, Muskogee, OK

Local News

March 5, 2013

County OKs land sale

Commissioners approve modified offer from officials

— County commissioners approved a modified offer from city officials to buy a nearly six-acre tract of land eyed for commercial development.

In a letter dated Feb. 22, City Manager Greg Buckley offered to pay $826,596 for a tract located at the southwest corner of the U.S. 69 and Shawnee Bypass intersection. The appraised value of the parcel was set at more than $1.03 million.

District 1 Commissioner Gene Wallace recommended accepting Buckley’s offer with the condition that any net profits from a subsequent sale would be divided evenly between the city and the county. Net profits would be the amount exceeding the costs of the land and any improvements made before the tract is sold to a developer.

“We have had no interest in this property for 55 years,” Wallace said, noting the land was acquired by the county through its power of eminent domain. “I think it’s historic that the city has put in place the means to acquire this property and get it ready for development.”

While the sale price is less than the appraised value, Wallace said the idea that development could take place in the near future bodes well for commercial activities at the other three corners of the intersection. With a daily traffic count of more than 45,000 vehicles, state transportation officials estimate U.S. 69 and Shawnee Bypass is the second busiest intersection in Muskogee.

Wallace said the transaction approved Monday sets a precedent, which prompted the counter-offer to split any net profits that might be realized with the city. The county owns other tracts of land that could be subject to similar transaction on each of the three remaining corners.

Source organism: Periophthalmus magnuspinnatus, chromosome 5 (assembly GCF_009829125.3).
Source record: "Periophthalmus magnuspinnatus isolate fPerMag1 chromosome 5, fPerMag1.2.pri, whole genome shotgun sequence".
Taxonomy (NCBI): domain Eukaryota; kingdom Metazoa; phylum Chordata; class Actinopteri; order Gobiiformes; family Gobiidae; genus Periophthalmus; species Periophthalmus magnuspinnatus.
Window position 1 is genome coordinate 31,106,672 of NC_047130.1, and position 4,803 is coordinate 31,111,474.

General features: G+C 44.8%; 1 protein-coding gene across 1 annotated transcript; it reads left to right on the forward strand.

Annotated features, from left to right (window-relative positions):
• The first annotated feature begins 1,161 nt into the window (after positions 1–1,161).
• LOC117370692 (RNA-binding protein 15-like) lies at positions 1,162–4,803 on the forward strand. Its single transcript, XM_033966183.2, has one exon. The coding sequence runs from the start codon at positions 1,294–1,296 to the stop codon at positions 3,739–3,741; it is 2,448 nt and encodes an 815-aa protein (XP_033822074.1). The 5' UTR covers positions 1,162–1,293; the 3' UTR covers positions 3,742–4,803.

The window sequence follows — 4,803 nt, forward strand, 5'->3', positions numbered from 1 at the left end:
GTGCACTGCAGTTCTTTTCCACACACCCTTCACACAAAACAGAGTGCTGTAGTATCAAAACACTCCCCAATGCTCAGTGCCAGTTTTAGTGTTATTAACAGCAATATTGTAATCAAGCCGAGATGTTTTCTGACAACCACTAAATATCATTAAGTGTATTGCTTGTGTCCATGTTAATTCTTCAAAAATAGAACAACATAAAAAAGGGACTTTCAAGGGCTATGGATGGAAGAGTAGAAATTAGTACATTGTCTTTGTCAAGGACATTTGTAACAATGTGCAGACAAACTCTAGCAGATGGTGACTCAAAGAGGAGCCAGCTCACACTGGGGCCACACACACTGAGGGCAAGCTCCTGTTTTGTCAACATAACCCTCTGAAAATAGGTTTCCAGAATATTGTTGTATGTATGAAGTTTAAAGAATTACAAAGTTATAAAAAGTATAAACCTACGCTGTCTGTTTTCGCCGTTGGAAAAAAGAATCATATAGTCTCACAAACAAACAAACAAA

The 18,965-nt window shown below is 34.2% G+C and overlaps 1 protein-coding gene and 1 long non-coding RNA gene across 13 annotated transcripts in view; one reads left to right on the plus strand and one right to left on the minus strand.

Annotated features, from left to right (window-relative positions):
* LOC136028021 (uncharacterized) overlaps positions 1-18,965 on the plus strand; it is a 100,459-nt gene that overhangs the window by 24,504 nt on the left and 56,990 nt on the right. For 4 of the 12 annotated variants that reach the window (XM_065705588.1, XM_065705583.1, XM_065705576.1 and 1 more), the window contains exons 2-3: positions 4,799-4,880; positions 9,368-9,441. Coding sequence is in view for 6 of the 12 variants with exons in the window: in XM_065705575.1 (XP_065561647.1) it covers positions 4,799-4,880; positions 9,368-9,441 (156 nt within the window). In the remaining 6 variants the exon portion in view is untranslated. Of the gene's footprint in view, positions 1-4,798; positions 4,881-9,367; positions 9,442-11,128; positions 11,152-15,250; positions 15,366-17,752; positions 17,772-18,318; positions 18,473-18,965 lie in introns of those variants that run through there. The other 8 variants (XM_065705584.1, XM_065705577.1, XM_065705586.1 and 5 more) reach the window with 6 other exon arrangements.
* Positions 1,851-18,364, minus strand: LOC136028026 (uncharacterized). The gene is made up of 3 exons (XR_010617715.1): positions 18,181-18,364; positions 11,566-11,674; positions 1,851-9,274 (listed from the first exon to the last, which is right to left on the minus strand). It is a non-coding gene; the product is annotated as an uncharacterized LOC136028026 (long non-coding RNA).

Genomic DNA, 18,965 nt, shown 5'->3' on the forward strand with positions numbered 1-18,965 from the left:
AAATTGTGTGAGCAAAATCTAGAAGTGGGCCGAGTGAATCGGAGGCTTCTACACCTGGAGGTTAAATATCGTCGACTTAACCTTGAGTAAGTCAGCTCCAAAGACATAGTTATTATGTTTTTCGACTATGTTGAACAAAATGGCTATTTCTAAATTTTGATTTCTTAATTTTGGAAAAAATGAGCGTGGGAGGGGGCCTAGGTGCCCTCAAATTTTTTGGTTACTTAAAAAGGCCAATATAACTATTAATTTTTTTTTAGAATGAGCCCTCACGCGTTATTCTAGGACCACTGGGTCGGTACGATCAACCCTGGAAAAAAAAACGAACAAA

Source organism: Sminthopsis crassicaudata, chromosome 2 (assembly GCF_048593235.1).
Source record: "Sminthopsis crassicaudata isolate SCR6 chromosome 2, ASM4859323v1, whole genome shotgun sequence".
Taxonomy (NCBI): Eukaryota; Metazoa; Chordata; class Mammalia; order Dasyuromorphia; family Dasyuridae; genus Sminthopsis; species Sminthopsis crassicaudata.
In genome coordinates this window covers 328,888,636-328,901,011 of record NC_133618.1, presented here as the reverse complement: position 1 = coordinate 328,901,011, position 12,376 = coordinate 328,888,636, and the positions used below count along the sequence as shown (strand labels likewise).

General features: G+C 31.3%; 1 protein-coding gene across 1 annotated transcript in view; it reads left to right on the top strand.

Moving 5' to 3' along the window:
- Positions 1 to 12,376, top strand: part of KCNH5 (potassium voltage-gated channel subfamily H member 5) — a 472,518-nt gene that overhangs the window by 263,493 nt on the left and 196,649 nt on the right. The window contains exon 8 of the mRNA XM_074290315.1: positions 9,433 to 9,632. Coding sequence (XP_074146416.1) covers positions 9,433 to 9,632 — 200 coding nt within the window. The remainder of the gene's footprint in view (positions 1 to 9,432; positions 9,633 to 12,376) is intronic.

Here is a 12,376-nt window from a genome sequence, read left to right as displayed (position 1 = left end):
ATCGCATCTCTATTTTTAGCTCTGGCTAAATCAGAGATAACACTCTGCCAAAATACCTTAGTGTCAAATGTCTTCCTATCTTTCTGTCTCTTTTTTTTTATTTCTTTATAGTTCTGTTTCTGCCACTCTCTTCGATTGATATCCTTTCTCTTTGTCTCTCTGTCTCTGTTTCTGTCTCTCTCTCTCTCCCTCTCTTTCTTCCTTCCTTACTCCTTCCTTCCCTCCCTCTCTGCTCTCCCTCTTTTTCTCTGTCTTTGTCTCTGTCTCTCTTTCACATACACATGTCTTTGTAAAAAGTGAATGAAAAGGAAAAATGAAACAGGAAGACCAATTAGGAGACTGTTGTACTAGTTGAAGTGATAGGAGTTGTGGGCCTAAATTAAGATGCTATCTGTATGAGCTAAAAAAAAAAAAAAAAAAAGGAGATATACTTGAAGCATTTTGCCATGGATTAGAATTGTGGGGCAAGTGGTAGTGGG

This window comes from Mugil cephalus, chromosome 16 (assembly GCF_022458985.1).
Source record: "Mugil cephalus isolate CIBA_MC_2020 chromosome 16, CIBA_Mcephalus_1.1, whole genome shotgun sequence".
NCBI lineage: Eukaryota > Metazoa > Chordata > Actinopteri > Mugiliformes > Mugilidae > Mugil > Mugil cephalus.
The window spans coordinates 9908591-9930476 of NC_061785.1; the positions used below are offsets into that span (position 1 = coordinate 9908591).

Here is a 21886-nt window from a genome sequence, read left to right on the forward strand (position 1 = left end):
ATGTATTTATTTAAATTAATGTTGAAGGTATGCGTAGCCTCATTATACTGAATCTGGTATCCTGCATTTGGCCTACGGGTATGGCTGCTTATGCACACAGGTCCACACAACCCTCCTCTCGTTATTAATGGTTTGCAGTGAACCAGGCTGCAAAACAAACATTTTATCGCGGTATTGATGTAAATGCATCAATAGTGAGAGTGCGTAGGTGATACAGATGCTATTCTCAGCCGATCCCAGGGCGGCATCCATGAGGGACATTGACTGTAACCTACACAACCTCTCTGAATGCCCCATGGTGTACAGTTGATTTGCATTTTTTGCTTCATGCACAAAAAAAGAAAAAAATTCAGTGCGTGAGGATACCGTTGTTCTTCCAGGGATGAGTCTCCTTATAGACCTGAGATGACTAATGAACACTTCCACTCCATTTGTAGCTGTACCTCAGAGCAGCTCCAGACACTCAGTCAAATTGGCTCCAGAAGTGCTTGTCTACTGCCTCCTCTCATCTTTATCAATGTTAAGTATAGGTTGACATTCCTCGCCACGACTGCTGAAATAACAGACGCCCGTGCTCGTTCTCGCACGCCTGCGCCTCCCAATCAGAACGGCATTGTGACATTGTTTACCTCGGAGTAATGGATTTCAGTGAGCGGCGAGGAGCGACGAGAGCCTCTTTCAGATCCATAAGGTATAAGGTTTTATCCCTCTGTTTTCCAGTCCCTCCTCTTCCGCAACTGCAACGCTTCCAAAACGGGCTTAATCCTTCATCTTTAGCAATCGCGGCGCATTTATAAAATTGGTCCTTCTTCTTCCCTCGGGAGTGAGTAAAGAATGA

Mayor Bob Coburn said he “couldn’t be more pleased” with commissioners’ counter-offer and decision. He said the decision to split any net profits that might be realized protects both the county and the city.

Commission Chairman Stephen Wright said a week ago he would need an explanation to justify a decision to sell the land below fair market value. He said the counter-offer to share net profits from a subsequent sale tipped the scales toward approval.

“Honestly this will help get that land back into production and back on the tax rolls,” Wright said. “Maybe they will do something that will benefit both the city and the county.”

Commercial development at the corner would boost revenue from sales and property taxes, both of which would cushion county coffers. The city would benefit primarily from increased sales tax revenue plus the prospect of selling additional land it owns at the same intersection, officials said.

Buckley said he has no idea about how much money might be spent preparing the parcel for development or when a subsequent sale might occur. He did say an abstract may take time to complete because the tract consists of several parcels taken more than five decades ago through eminent domain.

Other comments made by Buckley and Coburn, however, left an impression that the turnaround time may be quick for a second sale: Buckley said the deal could be “closed by Friday,” and Coburn said city officials “would like to move quickly.” Wright said those comments led him to believe city officials “may have a buyer on the hook.”

Coburn confirmed the city has “an interested party” and development “should happen very quickly.” The mayor declined to provide specifics, but he predicted it would “be a win-win” situation for both the city and the county.

“People love to see progress,” Coburn said. “I think this will be a very positive start, and I expect to see development to continue toward the east down Shawnee” once this project begins.

As part of the deal approved Monday, City Attorney Roy Tucker will draft a contract and a deed to seal the transaction. County officials who are required to sign the documents were given prior approval subject to prior review by Muskogee County District Attorney Larry Moore.

Reach D.E. Smoot at (918) 684-2901 or

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